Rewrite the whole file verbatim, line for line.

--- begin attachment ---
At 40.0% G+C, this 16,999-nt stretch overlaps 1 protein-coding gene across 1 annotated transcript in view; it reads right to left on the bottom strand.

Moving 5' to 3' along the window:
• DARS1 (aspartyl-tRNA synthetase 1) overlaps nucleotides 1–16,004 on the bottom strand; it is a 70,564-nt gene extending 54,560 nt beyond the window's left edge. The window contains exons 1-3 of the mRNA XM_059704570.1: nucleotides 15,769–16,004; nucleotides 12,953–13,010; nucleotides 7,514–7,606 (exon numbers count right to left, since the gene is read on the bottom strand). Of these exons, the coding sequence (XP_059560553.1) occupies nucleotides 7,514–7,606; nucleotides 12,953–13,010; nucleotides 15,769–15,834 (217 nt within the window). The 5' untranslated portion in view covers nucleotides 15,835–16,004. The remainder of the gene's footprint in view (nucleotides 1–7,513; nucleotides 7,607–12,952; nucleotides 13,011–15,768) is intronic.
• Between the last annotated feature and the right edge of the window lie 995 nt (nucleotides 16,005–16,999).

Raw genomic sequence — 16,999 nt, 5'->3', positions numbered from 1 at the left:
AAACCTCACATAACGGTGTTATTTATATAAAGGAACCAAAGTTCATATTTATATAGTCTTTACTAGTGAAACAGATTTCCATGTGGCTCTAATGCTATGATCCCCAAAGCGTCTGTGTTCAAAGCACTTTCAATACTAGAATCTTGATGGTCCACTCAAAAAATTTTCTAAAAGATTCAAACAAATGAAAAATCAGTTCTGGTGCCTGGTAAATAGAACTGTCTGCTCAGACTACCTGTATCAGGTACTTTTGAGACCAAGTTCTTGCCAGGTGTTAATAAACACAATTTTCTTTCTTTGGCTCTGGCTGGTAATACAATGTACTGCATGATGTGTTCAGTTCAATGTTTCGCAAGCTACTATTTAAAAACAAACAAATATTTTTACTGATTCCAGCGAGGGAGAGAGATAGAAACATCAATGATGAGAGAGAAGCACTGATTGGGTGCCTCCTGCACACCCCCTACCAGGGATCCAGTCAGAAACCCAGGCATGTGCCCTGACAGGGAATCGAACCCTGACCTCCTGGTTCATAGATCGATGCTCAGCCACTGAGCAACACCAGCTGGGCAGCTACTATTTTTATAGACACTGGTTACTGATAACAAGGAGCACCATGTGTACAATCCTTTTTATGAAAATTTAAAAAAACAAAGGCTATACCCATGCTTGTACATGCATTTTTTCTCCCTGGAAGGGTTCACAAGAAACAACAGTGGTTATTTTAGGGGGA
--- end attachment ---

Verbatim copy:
At 40.0% G+C, this 16,999-nt stretch overlaps 1 protein-coding gene across 1 annotated transcript in view; it reads right to left on the bottom strand.

Moving 5' to 3' along the window:
• DARS1 (aspartyl-tRNA synthetase 1) overlaps nucleotides 1–16,004 on the bottom strand; it is a 70,564-nt gene extending 54,560 nt beyond the window's left edge. The window contains exons 1-3 of the mRNA XM_059704570.1: nucleotides 15,769–16,004; nucleotides 12,953–13,010; nucleotides 7,514–7,606 (exon numbers count right to left, since the gene is read on the bottom strand). Of these exons, the coding sequence (XP_059560553.1) occupies nucleotides 7,514–7,606; nucleotides 12,953–13,010; nucleotides 15,769–15,834 (217 nt within the window). The 5' untranslated portion in view covers nucleotides 15,835–16,004. The remainder of the gene's footprint in view (nucleotides 1–7,513; nucleotides 7,607–12,952; nucleotides 13,011–15,768) is intronic.
• Between the last annotated feature and the right edge of the window lie 995 nt (nucleotides 16,005–16,999).

Raw genomic sequence — 16,999 nt, 5'->3', positions numbered from 1 at the left:
AAACCTCACATAACGGTGTTATTTATATAAAGGAACCAAAGTTCATATTTATATAGTCTTTACTAGTGAAACAGATTTCCATGTGGCTCTAATGCTATGATCCCCAAAGCGTCTGTGTTCAAAGCACTTTCAATACTAGAATCTTGATGGTCCACTCAAAAAATTTTCTAAAAGATTCAAACAAATGAAAAATCAGTTCTGGTGCCTGGTAAATAGAACTGTCTGCTCAGACTACCTGTATCAGGTACTTTTGAGACCAAGTTCTTGCCAGGTGTTAATAAACACAATTTTCTTTCTTTGGCTCTGGCTGGTAATACAATGTACTGCATGATGTGTTCAGTTCAATGTTTCGCAAGCTACTATTTAAAAACAAACAAATATTTTTACTGATTCCAGCGAGGGAGAGAGATAGAAACATCAATGATGAGAGAGAAGCACTGATTGGGTGCCTCCTGCACACCCCCTACCAGGGATCCAGTCAGAAACCCAGGCATGTGCCCTGACAGGGAATCGAACCCTGACCTCCTGGTTCATAGATCGATGCTCAGCCACTGAGCAACACCAGCTGGGCAGCTACTATTTTTATAGACACTGGTTACTGATAACAAGGAGCACCATGTGTACAATCCTTTTTATGAAAATTTAAAAAAACAAAGGCTATACCCATGCTTGTACATGCATTTTTTCTCCCTGGAAGGGTTCACAAGAAACAACAGTGGTTATTTTAGGGGGA